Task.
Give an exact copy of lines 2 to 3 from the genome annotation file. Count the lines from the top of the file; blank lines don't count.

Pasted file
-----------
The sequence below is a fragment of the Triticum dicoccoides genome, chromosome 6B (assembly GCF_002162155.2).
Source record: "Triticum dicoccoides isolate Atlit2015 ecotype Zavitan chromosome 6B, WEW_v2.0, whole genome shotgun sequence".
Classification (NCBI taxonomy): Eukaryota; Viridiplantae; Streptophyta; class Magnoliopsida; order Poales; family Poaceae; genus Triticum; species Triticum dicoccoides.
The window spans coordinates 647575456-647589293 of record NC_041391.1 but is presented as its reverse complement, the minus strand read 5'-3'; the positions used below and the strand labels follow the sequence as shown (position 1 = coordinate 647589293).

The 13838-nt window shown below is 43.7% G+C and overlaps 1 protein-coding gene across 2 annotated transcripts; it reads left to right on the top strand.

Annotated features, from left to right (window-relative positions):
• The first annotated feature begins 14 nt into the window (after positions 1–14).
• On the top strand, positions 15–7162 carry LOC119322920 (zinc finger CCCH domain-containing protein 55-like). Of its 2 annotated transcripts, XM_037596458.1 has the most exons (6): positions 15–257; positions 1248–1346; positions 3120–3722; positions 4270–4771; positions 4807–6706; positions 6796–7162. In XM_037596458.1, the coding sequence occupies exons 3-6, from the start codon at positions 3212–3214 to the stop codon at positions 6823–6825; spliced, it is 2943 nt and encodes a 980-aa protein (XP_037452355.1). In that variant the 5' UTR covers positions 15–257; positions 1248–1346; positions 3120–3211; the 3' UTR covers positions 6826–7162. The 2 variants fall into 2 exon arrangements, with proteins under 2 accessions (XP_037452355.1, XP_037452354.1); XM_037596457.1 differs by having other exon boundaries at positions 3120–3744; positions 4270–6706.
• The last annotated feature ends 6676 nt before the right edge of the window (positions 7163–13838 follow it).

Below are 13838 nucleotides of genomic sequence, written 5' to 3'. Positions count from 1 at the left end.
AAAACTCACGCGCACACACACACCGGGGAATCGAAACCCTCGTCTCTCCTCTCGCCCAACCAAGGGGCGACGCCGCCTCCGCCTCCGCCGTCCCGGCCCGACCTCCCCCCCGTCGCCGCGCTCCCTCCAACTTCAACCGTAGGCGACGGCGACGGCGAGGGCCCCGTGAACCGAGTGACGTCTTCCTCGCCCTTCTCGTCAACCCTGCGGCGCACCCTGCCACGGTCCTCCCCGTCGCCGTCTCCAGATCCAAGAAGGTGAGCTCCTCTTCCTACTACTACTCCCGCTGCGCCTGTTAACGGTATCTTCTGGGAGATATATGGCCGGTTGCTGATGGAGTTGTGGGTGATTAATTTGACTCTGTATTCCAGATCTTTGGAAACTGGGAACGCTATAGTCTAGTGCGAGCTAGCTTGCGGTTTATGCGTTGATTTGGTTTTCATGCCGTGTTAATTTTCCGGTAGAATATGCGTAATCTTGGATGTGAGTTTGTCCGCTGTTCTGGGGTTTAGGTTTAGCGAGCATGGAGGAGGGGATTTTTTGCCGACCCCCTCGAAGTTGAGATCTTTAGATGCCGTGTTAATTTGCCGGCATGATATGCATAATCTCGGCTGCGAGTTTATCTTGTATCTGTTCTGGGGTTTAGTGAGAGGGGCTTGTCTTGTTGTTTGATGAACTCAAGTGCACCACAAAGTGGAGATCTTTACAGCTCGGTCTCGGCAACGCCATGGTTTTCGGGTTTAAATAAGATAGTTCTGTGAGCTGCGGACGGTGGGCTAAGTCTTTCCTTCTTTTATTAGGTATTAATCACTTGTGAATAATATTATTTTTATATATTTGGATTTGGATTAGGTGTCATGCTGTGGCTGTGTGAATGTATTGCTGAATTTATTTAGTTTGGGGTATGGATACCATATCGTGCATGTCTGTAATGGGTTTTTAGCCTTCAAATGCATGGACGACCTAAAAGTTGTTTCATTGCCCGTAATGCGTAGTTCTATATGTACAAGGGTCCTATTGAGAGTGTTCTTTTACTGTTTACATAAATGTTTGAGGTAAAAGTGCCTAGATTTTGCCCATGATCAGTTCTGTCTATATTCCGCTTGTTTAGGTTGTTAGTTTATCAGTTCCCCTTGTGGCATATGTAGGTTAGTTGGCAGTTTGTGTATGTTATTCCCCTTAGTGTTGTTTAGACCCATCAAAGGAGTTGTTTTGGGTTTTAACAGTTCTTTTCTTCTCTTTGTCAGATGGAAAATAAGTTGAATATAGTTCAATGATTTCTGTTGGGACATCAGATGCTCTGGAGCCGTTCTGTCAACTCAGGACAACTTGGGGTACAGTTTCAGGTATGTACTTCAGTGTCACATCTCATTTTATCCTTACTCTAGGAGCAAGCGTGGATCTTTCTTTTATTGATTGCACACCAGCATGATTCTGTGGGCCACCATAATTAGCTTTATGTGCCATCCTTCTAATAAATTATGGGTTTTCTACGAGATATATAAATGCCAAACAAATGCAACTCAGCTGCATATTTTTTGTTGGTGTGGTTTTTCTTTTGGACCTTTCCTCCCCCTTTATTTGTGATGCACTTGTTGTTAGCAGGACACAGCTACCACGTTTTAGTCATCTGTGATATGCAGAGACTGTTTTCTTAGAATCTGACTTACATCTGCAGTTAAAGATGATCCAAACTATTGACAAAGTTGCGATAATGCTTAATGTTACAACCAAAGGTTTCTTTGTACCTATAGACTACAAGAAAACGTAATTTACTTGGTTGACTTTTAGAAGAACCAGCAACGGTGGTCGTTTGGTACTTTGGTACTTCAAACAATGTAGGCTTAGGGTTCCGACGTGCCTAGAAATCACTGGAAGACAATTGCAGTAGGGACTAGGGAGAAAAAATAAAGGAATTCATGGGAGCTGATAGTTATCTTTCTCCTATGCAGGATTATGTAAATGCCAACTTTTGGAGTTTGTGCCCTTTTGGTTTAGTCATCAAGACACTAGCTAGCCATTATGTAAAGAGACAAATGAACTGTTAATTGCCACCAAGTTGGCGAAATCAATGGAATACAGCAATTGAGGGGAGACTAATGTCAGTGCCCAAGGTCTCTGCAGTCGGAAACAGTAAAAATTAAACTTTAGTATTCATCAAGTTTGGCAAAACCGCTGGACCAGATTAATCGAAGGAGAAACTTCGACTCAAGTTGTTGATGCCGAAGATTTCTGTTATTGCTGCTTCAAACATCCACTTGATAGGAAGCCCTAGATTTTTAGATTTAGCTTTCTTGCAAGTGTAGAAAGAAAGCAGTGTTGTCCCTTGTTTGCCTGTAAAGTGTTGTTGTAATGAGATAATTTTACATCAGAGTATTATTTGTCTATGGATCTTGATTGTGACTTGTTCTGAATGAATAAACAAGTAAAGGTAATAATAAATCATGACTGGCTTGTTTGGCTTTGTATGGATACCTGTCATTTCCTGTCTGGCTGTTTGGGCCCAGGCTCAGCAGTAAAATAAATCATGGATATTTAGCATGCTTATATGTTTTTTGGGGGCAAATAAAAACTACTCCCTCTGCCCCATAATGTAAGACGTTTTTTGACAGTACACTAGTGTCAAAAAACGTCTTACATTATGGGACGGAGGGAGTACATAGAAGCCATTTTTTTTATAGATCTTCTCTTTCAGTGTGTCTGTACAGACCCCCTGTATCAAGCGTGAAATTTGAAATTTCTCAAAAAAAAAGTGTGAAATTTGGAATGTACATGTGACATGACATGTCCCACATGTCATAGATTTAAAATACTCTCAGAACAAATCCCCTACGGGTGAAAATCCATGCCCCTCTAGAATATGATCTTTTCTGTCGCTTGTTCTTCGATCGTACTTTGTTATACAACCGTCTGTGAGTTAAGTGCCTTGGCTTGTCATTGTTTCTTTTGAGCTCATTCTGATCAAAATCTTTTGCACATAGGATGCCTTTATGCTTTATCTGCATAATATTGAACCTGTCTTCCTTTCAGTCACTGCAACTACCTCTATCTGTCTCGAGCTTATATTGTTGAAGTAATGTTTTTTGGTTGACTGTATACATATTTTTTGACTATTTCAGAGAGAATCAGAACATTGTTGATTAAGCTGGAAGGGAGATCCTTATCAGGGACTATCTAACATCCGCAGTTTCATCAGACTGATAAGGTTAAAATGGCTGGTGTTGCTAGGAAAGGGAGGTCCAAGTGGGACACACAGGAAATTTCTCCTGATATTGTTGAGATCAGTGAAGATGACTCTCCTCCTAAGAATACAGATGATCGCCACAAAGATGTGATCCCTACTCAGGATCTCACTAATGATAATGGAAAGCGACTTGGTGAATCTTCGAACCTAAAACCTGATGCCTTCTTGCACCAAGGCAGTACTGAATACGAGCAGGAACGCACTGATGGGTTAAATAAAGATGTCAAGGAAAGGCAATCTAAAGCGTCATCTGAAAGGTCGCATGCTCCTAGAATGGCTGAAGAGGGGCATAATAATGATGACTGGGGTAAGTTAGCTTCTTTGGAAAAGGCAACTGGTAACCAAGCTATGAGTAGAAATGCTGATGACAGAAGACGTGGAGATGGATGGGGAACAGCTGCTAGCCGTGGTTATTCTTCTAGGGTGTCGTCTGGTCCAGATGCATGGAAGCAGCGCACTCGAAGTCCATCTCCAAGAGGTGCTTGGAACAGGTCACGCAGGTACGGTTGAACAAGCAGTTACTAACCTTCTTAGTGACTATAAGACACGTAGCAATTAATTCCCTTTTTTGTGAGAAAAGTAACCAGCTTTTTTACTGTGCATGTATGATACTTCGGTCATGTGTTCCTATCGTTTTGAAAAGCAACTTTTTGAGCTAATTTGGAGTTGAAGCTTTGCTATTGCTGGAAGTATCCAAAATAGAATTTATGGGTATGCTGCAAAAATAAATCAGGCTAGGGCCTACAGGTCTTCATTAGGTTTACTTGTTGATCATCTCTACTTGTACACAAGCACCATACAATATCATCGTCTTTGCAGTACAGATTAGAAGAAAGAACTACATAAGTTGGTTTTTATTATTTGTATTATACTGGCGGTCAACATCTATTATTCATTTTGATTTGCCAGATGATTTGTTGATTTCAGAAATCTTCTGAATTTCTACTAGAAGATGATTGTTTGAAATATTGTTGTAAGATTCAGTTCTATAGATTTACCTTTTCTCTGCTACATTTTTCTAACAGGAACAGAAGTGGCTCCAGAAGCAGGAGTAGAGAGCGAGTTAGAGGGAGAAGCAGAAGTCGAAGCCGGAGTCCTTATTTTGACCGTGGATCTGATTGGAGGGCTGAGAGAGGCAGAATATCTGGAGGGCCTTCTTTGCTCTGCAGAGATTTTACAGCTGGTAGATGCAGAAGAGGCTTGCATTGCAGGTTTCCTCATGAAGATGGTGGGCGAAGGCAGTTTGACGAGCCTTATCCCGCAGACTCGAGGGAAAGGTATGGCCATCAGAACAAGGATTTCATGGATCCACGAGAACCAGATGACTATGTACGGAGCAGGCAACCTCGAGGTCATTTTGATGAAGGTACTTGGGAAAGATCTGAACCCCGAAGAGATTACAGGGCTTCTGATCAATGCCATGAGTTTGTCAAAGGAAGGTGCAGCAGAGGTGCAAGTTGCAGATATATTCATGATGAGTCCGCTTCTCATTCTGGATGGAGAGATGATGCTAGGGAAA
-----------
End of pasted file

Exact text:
Source record: "Triticum dicoccoides isolate Atlit2015 ecotype Zavitan chromosome 6B, WEW_v2.0, whole genome shotgun sequence".
Classification (NCBI taxonomy): Eukaryota; Viridiplantae; Streptophyta; class Magnoliopsida; order Poales; family Poaceae; genus Triticum; species Triticum dicoccoides.